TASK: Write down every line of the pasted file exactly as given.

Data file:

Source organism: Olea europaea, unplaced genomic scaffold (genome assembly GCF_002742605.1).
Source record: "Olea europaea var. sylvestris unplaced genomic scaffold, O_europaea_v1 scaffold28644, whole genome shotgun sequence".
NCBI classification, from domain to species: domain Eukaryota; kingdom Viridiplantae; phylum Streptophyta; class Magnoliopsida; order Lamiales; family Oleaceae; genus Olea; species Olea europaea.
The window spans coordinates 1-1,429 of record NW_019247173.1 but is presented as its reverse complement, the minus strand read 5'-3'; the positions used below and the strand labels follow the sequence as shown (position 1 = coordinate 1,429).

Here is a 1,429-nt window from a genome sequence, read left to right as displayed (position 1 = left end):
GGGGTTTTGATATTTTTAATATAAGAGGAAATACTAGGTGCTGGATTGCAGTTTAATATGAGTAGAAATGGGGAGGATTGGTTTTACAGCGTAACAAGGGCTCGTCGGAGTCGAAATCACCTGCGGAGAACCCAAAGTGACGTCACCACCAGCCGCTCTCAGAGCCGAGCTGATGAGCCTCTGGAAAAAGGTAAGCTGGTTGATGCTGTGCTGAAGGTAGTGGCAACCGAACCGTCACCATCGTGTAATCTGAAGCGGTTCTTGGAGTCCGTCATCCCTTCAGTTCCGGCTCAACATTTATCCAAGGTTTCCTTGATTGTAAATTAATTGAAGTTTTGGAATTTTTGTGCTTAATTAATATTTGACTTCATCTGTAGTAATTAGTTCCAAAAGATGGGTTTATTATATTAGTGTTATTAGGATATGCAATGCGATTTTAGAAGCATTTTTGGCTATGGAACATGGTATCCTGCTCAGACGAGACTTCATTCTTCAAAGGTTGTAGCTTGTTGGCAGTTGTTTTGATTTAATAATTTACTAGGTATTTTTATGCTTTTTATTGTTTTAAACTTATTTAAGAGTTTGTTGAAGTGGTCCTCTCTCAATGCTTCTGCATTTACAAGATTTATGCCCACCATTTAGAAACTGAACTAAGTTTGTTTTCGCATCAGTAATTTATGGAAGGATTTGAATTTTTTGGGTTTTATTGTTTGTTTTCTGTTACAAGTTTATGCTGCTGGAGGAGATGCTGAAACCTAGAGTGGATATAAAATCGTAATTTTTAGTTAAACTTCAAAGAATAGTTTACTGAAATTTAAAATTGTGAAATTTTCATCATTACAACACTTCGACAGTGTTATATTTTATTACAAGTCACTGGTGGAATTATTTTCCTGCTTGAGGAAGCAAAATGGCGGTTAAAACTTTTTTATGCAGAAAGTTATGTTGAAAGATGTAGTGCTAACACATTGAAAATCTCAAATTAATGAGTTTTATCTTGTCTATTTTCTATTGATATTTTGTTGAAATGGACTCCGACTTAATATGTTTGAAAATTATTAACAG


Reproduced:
Source organism: Olea europaea, unplaced genomic scaffold (genome assembly GCF_002742605.1).
Source record: "Olea europaea var. sylvestris unplaced genomic scaffold, O_europaea_v1 scaffold28644, whole genome shotgun sequence".
NCBI classification, from domain to species: domain Eukaryota; kingdom Viridiplantae; phylum Streptophyta; class Magnoliopsida; order Lamiales; family Oleaceae; genus Olea; species Olea europaea.
The window spans coordinates 1-1,429 of record NW_019247173.1 but is presented as its reverse complement, the minus strand read 5'-3'; the positions used below and the strand labels follow the sequence as shown (position 1 = coordinate 1,429).

Here is a 1,429-nt window from a genome sequence, read left to right as displayed (position 1 = left end):
GGGGTTTTGATATTTTTAATATAAGAGGAAATACTAGGTGCTGGATTGCAGTTTAATATGAGTAGAAATGGGGAGGATTGGTTTTACAGCGTAACAAGGGCTCGTCGGAGTCGAAATCACCTGCGGAGAACCCAAAGTGACGTCACCACCAGCCGCTCTCAGAGCCGAGCTGATGAGCCTCTGGAAAAAGGTAAGCTGGTTGATGCTGTGCTGAAGGTAGTGGCAACCGAACCGTCACCATCGTGTAATCTGAAGCGGTTCTTGGAGTCCGTCATCCCTTCAGTTCCGGCTCAACATTTATCCAAGGTTTCCTTGATTGTAAATTAATTGAAGTTTTGGAATTTTTGTGCTTAATTAATATTTGACTTCATCTGTAGTAATTAGTTCCAAAAGATGGGTTTATTATATTAGTGTTATTAGGATATGCAATGCGATTTTAGAAGCATTTTTGGCTATGGAACATGGTATCCTGCTCAGACGAGACTTCATTCTTCAAAGGTTGTAGCTTGTTGGCAGTTGTTTTGATTTAATAATTTACTAGGTATTTTTATGCTTTTTATTGTTTTAAACTTATTTAAGAGTTTGTTGAAGTGGTCCTCTCTCAATGCTTCTGCATTTACAAGATTTATGCCCACCATTTAGAAACTGAACTAAGTTTGTTTTCGCATCAGTAATTTATGGAAGGATTTGAATTTTTTGGGTTTTATTGTTTGTTTTCTGTTACAAGTTTATGCTGCTGGAGGAGATGCTGAAACCTAGAGTGGATATAAAATCGTAATTTTTAGTTAAACTTCAAAGAATAGTTTACTGAAATTTAAAATTGTGAAATTTTCATCATTACAACACTTCGACAGTGTTATATTTTATTACAAGTCACTGGTGGAATTATTTTCCTGCTTGAGGAAGCAAAATGGCGGTTAAAACTTTTTTATGCAGAAAGTTATGTTGAAAGATGTAGTGCTAACACATTGAAAATCTCAAATTAATGAGTTTTATCTTGTCTATTTTCTATTGATATTTTGTTGAAATGGACTCCGACTTAATATGTTTGAAAATTATTAACAG